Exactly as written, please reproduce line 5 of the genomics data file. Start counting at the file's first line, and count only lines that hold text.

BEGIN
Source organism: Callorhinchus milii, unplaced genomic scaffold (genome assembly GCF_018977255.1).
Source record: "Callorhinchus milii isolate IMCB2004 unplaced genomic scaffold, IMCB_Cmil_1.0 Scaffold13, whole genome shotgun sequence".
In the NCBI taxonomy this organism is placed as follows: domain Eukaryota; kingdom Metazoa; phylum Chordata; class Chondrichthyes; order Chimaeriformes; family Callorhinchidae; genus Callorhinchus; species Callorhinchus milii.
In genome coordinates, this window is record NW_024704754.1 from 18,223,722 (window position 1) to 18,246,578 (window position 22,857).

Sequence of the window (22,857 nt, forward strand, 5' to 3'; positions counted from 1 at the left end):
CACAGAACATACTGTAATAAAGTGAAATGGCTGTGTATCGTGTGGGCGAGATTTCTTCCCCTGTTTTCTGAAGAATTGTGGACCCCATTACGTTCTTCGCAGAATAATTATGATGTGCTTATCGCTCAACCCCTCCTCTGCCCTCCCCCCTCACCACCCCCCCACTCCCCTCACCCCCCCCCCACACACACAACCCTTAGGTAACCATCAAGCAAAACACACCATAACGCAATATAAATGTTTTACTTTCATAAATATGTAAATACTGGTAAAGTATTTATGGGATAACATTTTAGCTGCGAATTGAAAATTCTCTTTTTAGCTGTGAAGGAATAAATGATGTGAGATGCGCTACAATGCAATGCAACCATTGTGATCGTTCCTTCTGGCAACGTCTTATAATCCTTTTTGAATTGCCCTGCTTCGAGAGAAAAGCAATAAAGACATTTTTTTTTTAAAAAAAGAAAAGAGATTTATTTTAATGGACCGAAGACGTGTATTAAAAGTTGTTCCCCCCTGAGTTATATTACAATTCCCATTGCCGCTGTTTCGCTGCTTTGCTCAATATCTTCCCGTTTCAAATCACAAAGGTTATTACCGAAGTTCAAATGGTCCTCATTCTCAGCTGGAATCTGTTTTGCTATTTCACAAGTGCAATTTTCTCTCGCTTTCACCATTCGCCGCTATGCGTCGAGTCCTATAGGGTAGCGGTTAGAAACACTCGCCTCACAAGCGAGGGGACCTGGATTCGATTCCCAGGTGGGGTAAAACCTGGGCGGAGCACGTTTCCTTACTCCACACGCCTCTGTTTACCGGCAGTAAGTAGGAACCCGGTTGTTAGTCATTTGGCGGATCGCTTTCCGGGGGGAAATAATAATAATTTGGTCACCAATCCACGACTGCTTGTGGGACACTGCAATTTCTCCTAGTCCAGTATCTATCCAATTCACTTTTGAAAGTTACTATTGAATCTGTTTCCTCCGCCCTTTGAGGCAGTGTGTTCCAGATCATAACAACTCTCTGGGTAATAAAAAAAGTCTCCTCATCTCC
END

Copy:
Sequence of the window (22,857 nt, forward strand, 5' to 3'; positions counted from 1 at the left end):